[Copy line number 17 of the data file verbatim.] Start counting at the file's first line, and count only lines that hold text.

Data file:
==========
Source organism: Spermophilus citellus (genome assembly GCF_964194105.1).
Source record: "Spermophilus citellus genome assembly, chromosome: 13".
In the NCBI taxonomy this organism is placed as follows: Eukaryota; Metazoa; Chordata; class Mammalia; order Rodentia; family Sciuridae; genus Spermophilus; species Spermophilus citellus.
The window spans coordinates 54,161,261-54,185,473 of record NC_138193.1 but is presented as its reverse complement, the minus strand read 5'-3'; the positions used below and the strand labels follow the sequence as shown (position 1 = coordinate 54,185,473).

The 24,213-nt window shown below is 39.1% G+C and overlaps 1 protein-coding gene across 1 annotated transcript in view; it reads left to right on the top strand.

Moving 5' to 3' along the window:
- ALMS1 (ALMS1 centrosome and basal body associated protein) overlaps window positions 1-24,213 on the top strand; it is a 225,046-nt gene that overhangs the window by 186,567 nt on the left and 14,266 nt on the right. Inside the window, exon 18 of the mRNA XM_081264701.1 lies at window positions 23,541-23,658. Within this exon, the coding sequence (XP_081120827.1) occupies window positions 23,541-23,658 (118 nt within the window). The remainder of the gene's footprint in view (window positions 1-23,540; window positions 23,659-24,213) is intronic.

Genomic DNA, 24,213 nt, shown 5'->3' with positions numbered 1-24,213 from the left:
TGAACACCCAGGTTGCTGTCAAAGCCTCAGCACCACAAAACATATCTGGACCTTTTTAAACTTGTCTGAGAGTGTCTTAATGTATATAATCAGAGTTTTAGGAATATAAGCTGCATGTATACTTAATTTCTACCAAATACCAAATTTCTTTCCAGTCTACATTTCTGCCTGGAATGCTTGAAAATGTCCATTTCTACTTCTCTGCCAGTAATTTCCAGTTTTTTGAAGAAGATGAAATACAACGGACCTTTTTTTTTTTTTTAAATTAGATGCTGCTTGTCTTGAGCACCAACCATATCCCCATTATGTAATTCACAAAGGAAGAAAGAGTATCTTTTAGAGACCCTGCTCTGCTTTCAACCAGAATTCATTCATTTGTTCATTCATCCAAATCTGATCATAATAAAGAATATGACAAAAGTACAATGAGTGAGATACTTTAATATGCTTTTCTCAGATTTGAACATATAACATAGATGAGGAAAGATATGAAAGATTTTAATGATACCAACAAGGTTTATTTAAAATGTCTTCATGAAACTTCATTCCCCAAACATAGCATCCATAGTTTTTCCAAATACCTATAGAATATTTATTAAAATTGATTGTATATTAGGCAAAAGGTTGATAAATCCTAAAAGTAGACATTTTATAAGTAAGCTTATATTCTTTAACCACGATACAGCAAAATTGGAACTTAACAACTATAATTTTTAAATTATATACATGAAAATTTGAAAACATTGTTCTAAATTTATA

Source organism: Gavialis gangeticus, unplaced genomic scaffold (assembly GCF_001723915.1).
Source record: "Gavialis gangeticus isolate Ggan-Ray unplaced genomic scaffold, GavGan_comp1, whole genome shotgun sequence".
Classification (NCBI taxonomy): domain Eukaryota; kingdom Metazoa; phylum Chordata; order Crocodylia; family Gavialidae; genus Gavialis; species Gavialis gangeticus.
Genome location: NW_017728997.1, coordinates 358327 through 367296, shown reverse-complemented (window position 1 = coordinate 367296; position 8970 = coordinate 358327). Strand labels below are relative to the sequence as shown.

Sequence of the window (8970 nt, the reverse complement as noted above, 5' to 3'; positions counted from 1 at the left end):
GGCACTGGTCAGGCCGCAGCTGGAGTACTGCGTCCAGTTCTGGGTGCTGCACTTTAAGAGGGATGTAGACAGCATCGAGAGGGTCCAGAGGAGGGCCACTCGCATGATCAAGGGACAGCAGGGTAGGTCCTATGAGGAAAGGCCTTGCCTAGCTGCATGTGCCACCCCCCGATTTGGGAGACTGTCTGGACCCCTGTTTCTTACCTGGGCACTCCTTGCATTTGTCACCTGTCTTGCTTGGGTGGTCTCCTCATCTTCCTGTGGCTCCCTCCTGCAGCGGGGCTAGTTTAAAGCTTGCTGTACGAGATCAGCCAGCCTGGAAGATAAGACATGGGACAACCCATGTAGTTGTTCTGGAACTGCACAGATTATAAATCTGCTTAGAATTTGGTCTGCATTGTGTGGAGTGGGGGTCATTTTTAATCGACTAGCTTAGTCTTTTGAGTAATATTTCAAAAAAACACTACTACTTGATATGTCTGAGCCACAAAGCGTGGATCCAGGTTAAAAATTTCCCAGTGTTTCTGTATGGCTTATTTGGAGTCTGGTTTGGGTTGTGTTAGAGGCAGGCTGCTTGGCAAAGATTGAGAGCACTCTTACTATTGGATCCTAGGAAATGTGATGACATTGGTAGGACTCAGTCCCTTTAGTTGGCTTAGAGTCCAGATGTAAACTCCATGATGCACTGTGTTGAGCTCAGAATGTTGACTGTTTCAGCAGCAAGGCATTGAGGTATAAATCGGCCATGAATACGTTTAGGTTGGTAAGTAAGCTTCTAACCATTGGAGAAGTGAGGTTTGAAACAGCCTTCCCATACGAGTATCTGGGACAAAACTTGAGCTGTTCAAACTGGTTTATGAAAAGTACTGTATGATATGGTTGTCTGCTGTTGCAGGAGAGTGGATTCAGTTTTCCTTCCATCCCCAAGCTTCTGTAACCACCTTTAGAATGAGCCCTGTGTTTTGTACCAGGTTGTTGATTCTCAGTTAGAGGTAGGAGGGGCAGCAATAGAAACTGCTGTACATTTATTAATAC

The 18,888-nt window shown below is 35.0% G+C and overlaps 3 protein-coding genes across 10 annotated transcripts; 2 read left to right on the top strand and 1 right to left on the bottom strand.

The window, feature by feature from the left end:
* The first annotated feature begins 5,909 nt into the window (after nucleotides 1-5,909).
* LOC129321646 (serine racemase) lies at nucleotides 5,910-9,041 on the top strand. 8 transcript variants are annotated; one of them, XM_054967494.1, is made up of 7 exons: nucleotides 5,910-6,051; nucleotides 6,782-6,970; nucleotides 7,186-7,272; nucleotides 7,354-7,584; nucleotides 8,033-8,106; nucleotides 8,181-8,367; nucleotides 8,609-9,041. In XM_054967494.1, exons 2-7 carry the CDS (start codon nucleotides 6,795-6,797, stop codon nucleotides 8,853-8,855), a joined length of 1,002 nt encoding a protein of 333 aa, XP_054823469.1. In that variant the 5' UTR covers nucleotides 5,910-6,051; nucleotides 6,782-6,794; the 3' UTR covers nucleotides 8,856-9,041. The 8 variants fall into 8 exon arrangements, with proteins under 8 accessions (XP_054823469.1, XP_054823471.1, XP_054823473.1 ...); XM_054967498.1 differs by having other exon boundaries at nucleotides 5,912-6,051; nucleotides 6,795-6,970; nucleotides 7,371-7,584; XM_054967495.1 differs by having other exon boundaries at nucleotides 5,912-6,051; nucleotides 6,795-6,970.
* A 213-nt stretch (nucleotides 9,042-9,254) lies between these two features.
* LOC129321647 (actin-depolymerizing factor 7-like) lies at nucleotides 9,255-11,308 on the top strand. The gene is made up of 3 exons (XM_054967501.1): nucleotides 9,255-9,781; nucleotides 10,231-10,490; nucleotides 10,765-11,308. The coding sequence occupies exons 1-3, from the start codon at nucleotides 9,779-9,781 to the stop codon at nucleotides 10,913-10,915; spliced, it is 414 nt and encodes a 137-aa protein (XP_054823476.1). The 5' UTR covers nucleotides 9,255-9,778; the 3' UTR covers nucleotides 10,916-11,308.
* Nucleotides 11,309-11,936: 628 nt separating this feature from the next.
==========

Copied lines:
The window, feature by feature from the left end: